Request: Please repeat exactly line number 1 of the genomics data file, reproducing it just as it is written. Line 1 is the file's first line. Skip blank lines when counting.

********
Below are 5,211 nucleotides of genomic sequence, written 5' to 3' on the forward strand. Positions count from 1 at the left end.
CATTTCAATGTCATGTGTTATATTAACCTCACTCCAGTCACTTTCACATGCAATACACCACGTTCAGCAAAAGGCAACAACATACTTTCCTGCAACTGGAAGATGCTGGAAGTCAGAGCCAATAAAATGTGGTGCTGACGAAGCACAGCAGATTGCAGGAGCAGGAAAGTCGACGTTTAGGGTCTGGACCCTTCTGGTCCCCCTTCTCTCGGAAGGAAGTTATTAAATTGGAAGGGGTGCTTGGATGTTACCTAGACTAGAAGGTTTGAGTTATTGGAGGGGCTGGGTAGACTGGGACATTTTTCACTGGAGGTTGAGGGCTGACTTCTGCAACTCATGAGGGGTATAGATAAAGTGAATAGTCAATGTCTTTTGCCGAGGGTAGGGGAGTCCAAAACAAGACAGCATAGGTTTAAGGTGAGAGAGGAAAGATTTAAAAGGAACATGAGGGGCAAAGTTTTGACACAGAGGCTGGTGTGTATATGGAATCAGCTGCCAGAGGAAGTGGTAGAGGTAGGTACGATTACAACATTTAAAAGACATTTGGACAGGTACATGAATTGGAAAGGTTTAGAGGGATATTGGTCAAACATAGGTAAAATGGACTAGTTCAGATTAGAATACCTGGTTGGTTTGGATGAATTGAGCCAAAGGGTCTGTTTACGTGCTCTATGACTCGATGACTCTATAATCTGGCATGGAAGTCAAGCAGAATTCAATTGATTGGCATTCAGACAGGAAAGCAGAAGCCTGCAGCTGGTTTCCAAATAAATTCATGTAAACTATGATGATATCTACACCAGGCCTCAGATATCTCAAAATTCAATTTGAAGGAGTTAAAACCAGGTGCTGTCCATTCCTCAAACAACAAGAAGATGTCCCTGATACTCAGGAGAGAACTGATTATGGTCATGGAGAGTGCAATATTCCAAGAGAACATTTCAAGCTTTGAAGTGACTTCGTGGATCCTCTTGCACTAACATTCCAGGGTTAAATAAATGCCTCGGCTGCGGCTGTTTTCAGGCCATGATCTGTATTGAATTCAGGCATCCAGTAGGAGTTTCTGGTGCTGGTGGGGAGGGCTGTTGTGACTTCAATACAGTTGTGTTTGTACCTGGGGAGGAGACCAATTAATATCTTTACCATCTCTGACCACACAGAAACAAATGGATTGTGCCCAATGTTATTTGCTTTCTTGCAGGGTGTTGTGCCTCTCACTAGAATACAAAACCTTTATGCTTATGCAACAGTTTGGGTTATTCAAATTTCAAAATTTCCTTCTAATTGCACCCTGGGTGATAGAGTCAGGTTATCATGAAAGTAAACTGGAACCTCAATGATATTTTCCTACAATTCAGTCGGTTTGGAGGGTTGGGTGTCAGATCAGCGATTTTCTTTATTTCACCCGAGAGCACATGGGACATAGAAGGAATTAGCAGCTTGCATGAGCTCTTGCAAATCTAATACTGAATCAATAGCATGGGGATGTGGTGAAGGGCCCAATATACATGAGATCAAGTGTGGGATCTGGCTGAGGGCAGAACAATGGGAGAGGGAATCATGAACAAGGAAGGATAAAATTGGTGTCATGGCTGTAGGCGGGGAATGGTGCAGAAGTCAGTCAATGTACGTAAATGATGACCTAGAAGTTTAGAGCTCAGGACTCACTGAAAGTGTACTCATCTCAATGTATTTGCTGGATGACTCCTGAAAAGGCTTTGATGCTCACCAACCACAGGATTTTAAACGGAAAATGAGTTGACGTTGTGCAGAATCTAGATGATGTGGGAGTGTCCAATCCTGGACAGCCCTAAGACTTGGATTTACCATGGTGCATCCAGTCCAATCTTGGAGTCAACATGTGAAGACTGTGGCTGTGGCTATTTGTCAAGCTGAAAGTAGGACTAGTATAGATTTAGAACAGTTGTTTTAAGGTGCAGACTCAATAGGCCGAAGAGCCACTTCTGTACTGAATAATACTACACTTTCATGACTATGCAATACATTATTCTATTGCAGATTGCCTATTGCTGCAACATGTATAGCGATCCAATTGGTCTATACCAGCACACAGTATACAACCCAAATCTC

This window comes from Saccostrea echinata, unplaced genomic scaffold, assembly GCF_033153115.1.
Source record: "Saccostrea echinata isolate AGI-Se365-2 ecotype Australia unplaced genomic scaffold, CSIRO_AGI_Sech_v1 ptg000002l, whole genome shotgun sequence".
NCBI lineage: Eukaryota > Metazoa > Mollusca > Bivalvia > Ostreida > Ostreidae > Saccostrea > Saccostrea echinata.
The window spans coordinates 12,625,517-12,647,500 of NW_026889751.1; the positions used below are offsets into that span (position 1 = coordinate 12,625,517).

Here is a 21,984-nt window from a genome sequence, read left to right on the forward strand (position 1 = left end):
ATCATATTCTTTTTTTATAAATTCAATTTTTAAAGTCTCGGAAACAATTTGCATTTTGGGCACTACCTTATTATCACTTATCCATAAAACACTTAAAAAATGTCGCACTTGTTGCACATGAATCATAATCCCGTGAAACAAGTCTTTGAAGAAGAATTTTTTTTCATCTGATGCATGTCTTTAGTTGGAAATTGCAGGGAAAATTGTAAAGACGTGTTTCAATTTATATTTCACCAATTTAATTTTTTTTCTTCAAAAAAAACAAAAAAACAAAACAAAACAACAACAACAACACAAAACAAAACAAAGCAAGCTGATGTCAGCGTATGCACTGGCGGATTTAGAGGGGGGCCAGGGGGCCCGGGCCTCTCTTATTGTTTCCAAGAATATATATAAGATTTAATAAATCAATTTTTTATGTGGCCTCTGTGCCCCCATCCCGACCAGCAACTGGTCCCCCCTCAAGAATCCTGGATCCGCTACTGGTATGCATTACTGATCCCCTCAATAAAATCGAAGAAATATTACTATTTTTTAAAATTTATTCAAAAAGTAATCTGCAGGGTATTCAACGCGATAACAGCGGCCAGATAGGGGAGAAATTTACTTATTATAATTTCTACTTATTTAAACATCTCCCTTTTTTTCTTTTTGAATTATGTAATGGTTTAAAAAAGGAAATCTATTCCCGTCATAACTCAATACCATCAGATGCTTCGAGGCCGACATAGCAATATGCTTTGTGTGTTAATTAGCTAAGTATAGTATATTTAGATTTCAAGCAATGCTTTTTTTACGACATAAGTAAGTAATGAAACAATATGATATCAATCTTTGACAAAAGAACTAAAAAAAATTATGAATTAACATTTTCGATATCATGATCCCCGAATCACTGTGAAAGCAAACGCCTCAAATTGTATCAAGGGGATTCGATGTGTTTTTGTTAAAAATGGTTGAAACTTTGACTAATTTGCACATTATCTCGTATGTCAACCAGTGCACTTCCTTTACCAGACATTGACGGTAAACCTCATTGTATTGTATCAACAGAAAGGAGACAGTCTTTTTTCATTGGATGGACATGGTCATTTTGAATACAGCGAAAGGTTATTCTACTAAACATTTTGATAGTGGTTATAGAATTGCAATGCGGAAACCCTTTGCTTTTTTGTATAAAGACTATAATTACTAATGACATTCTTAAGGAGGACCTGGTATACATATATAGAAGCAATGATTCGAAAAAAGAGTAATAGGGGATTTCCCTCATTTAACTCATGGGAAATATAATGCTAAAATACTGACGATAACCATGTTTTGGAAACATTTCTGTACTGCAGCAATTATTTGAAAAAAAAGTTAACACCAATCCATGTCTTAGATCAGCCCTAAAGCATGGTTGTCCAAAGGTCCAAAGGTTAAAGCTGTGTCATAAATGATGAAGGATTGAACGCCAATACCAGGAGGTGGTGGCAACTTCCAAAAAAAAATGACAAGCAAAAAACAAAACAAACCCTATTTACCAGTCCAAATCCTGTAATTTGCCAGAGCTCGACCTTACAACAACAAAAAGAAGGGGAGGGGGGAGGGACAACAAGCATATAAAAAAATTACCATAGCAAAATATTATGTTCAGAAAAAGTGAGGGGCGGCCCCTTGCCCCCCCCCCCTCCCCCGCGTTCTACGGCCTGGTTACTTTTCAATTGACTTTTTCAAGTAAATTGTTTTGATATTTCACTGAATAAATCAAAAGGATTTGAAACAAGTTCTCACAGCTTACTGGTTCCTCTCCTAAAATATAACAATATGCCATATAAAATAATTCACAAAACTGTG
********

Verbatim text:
Below are 5,211 nucleotides of genomic sequence, written 5' to 3' on the forward strand. Positions count from 1 at the left end.